I visited a writing group this morning. It was about what I expected– six conservative hating women in their fifties and sixties, writing off of prompts cut out of magazine clippings. I’m not sure that I at all fit in with them, but the practice is appreciated. We wrote to six prompts, each 6-8 minutes, and I thought that I’d share my best with you.
Mr. Thompson was a gentleman, as far as society was concerned. He wore a silk top hat with a black ribbon about the base, and his coat was brushed and pressed to a crisp. Intellectualism was the norm for the wealthy aristocracy, but I couldn’t help feel that Mr. Ezra Thompson took it too far when he invited me for tea and showed me his doomsday device.
It weighed fifty-ton and ran off of steam, he told me. Brass fittings with giant bolts and gears, the monstrosity of destruction took up the whole of his workshop.
“It is… interesting,” I said.
“It is amazing, Miss Dellia! The greatest invention of our time, perhaps!”
I wasn’t so sure. “Does it play games? There is an automaton… a machine that plays chess in the form of a Turk, I’d heard. Austrian make, perhaps?”
“No.” Mr. Thompson appeared put-out.
“Does it take snap shots, or inform one of the state of the weather?”
He confessed that it did neither.
“Well, what good is a devise that can neither play a game, nor take a snapshot, nor give one the weather? No, no, no, my dear Mr. Thompson, you must keep working.”
And he nodded, and set about redesigning the machine once more with the air of a scolded dog.
The basic idea (to use Belinda‘s wording, as she alerted me to this) is that it’s a little like a dating site… except that instead of finding dates, you’re looking for compatible writing-critique buddies. You create an account, fill out how long you’ve been writing, your strengths and weaknesses, and what sort of things you’d like in a critique partner.
The site is only two days old, so it’s small right now. I hope it grows much larger– this was a great idea.
Sleep has never come easily. I remember staring up at the ceiling even when I was very young, watching the shadows of the horizontal blinds move as cars passed by our house, blue and gray walls turning orange and black for a few brief seconds. My bed was tucked beside the wall and away from the path of light and shadow, but I still liked holding my hands up into it, to see the shape they could make as they retreated across the room.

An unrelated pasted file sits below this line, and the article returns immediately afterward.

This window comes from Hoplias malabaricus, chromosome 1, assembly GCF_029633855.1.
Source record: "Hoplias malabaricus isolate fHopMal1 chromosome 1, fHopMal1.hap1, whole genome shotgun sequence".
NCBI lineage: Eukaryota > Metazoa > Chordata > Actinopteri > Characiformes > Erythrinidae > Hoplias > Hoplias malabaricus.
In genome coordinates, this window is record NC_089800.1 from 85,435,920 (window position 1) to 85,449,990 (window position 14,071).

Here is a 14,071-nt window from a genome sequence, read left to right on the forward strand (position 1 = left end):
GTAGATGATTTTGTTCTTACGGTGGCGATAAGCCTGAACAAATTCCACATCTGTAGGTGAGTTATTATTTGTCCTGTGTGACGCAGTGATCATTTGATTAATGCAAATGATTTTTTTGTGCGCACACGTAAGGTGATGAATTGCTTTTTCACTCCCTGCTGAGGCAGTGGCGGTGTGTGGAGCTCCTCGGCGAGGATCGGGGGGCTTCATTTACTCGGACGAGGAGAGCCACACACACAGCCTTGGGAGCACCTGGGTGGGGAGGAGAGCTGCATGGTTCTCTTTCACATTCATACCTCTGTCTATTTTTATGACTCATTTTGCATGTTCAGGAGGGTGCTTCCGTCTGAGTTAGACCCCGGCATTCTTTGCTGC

There was one night that I remember distinctly laying in bed, thinking about something I had learned that day, that there were people that spoke languages that weren’t like mine. I was confused, and convinced that regardless, they must still think in English. How could people think differently from me? The concept was abstract, speculative, too far away from my experience. I worked around it. Perhaps, if I learned a new word, I could use that in my thought process. What if that new word happened to be in another language, and I just didn’t realize that? Would I be thinking in words that weren’t my own? Or maybe, just maybe thoughts weren’t words at all. Maybe the images in your head had their own language, a mind-language, that you interpreted as it came to you. That made me feel better, as if I had solved something.
I was five years old. Too young to give voice to the things in my head, aware enough to cry when I heard my parents screaming at each other through the thin walls of our little house, naïve enough to think that making stop signs stopped more than just traffic.
(One of the last writing classes I took in college was on literary non-fiction. It may have been one of the best things for my craft at the time, and I still indulge myself in it now and then.)